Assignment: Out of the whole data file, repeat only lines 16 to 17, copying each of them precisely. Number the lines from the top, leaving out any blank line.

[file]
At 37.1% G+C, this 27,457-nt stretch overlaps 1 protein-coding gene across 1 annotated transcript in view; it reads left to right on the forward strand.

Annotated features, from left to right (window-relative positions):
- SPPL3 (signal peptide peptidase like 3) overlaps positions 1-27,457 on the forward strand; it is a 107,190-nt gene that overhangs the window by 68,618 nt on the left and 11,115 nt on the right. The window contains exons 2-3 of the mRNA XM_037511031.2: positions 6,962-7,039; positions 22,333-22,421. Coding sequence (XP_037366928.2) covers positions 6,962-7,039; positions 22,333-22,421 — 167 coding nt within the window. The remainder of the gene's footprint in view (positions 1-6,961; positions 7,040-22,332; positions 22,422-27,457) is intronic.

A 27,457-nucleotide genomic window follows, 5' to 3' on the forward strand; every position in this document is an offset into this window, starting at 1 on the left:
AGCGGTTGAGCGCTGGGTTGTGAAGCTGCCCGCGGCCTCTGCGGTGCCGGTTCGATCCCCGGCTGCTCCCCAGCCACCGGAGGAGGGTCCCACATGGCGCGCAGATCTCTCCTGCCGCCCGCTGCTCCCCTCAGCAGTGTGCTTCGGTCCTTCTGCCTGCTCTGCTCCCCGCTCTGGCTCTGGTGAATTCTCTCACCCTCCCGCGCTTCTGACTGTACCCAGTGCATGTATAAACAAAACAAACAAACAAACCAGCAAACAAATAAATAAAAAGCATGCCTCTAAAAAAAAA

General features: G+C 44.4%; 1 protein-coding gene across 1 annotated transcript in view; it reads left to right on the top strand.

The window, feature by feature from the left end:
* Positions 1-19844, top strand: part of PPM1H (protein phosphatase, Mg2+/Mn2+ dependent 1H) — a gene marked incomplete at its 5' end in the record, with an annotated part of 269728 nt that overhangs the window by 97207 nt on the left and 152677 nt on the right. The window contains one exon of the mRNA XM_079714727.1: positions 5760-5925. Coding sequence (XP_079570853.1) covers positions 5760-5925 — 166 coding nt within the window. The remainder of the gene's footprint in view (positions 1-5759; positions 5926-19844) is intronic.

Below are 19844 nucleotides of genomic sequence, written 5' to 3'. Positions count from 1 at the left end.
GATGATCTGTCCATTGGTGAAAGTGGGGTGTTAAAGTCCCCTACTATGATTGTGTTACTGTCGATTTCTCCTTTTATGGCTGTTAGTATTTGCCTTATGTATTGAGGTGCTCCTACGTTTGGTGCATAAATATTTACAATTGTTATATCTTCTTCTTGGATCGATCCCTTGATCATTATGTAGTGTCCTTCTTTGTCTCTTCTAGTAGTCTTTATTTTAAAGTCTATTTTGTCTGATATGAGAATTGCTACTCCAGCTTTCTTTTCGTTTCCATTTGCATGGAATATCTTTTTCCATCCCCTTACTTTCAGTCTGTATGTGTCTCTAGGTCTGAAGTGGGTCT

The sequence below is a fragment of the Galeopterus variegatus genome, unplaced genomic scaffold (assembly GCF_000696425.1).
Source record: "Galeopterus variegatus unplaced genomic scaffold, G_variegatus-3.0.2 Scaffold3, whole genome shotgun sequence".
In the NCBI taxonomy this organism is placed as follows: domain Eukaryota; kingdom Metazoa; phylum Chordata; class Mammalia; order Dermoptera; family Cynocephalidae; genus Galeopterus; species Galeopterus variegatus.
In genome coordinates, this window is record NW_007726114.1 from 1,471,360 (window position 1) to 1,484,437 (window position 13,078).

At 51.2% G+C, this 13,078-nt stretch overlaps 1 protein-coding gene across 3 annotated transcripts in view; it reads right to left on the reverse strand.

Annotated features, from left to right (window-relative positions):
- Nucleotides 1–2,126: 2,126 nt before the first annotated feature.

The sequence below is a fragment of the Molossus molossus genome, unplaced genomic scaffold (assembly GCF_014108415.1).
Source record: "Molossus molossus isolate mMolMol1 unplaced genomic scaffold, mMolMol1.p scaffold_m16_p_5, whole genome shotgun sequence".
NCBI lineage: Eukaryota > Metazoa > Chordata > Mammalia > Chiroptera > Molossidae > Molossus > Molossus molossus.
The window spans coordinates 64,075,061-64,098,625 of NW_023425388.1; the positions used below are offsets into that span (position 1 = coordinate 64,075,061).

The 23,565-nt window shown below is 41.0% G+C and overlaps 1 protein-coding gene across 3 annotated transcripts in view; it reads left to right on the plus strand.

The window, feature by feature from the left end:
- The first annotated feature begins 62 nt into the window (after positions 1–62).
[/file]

Annotated features, from left to right (window-relative positions):
- Nucleotides 1–2,126: 2,126 nt before the first annotated feature.